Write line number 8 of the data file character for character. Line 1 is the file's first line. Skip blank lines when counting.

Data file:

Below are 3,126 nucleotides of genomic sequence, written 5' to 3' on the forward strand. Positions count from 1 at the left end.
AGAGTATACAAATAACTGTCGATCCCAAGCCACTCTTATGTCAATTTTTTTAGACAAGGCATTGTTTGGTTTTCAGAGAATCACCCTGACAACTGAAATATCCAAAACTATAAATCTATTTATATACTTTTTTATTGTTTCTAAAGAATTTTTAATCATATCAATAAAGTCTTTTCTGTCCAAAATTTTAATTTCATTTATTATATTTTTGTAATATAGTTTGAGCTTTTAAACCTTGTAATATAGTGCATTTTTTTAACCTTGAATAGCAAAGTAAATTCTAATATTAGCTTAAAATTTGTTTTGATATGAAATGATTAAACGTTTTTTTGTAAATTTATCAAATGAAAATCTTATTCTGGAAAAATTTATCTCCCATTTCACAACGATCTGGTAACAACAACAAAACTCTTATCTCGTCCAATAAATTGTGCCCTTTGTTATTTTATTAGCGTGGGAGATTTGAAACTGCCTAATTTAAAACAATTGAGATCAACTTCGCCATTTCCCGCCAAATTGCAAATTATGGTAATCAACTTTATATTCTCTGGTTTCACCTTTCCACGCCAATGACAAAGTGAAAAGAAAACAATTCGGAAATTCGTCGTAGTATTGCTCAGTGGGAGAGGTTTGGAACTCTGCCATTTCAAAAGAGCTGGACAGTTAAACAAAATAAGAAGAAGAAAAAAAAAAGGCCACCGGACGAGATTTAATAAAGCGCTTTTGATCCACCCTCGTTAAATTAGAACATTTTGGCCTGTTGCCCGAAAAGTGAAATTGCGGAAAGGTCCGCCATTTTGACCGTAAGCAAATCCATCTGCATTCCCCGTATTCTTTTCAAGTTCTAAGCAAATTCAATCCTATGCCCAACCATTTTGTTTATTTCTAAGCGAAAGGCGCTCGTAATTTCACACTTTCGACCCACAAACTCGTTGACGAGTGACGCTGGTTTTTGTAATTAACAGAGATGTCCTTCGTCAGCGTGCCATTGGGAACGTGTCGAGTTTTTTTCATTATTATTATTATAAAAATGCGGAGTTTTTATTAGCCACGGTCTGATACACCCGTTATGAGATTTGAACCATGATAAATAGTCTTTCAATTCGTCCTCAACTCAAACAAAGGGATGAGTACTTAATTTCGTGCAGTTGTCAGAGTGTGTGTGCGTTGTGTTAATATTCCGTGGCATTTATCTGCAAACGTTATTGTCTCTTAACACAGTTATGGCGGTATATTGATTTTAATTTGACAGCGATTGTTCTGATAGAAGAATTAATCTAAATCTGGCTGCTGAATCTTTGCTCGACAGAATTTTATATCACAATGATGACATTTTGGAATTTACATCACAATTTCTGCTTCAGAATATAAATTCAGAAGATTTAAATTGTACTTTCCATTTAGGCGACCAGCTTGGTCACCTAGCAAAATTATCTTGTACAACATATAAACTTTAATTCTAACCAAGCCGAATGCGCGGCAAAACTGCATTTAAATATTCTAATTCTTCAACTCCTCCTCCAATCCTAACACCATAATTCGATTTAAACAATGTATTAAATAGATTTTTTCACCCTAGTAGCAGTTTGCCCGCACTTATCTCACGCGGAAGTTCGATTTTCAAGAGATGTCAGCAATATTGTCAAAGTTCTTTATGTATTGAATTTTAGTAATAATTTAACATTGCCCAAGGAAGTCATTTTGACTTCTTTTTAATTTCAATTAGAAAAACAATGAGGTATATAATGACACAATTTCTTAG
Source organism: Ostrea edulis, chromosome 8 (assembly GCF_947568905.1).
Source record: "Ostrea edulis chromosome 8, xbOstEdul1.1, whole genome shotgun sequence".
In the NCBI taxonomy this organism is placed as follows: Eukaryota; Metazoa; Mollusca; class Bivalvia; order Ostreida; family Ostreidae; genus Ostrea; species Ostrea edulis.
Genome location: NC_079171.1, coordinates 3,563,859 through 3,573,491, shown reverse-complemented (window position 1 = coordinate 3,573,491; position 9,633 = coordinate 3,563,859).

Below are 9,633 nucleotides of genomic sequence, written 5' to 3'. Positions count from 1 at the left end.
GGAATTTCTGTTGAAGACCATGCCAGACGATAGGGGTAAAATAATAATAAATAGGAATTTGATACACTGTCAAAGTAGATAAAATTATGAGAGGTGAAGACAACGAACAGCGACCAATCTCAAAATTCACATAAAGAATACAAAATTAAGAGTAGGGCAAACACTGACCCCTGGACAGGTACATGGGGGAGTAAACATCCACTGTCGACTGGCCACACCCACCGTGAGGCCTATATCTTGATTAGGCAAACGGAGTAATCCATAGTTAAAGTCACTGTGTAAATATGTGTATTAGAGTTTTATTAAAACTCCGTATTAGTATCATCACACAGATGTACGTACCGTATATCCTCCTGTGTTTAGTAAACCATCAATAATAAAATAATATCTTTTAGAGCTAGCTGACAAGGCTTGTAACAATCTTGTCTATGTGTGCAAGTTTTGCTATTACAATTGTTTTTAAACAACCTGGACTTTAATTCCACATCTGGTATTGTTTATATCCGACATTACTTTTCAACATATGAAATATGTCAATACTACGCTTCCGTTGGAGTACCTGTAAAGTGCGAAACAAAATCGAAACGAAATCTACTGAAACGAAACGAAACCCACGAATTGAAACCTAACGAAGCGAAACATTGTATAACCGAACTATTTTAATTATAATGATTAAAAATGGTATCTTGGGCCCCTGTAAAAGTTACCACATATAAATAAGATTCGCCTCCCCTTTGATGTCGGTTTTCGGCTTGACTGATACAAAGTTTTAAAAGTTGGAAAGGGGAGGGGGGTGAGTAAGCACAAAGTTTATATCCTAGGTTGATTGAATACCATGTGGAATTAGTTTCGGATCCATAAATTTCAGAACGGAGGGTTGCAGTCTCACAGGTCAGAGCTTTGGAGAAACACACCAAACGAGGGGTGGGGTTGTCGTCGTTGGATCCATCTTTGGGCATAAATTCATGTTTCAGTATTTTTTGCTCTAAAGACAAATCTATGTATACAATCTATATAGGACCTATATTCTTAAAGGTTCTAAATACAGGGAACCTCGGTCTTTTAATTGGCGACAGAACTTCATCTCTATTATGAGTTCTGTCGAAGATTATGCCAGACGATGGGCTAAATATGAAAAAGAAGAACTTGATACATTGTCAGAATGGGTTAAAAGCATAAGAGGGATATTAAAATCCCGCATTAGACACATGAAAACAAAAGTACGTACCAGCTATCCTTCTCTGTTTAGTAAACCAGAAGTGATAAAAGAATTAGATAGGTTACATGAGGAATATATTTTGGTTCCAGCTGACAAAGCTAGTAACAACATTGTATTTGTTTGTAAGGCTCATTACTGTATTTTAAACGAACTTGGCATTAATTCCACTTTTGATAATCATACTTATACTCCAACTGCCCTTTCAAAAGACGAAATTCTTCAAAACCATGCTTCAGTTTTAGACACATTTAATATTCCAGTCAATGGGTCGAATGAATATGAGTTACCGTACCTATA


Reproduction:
GGAATTTCTGTTGAAGACCATGCCAGACGATAGGGGTAAAATAATAATAAATAGGAATTTGATACACTGTCAAAGTAGATAAAATTATGAGAGGTGAAGACAACGAACAGCGACCAATCTCAAAATTCACATAAAGAATACAAAATTAAGAGTAGGGCAAACACTGACCCCTGGACAGGTACATGGGGGAGTAAACATCCACTGTCGACTGGCCACACCCACCGTGAGGCCTATATCTTGATTAGGCAAACGGAGTAATCCATAGTTAAAGTCACTGTGTAAATATGTGTATTAGAGTTTTATTAAAACTCCGTATTAGTATCATCACACAGATGTACGTACCGTATATCCTCCTGTGTTTAGTAAACCATCAATAATAAAATAATATCTTTTAGAGCTAGCTGACAAGGCTTGTAACAATCTTGTCTATGTGTGCAAGTTTTGCTATTACAATTGTTTTTAAACAACCTGGACTTTAATTCCACATCTGGTATTGTTTATATCCGACATTACTTTTCAACATATGAAATATGTCAATACTACGCTTCCGTTGGAGTACCTGTAAAGTGCGAAACAAAATCGAAACGAAATCTACTGAAACGAAACGAAACCCACGAATTGAAACCTAACGAAGCGAAACATTGTATAACCGAACTATTTTAATTATAATGATTAAAAATGGTATCTTGGGCCCCTGTAAAAGTTACCACATATAAATAAGATTCGCCTCCCCTTTGATGTCGGTTTTCGGCTTGACTGATACAAAGTTTTAAAAGTTGGAAAGGGGAGGGGGGTGAGTAAGCACAAAGTTTATATCCTAGGTTGATTGAATACCATGTGGAATTAGTTTCGGATCCATAAATTTCAGAACGGAGGGTTGCAGTCTCACAGGTCAGAGCTTTGGAGAAACACACCAAACGAGGGGTGGGGTTGTCGTCGTTGGATCCATCTTTGGGCATAAATTCATGTTTCAGTATTTTTTGCTCTAAAGACAAATCTATGTATACAATCTATATAGGACCTATATTCTTAAAGGTTCTAAATACAGGGAACCTCGGTCTTTTAATTGGCGACAGAACTTCATCTCTATTATGAGTTCTGTCGAAGATTATGCCAGACGATGGGCTAAATATGAAAAAGAAGAACTTGATACATTGTCAGAATGGGTTAAAAGCATAAGAGGGATATTAAAATCCCGCATTAGACACATGAAAACAAAAGTACGTACCAGCTATCCTTCTCTGTTTAGTAAACCAGAAGTGATAAAAGAATTAGATAGGTTACATGAGGAATATATTTTGGTTCCAGCTGACAAAGCTAGTAACAACATTGTATTTGTTTGTAAGGCTCATTACTGTATTTTAAACGAACTTGGCATTAATTCCACTTTTGATAATCATACTTATACTCCAACTGCCCTTTCAAAAGACGAAATTCTTCAAAACCATGCTTCAGTTTTAGACACATTTAATATTCCAGTCAATGGGTCGAATGAATATGAGTTACCGTACCTATA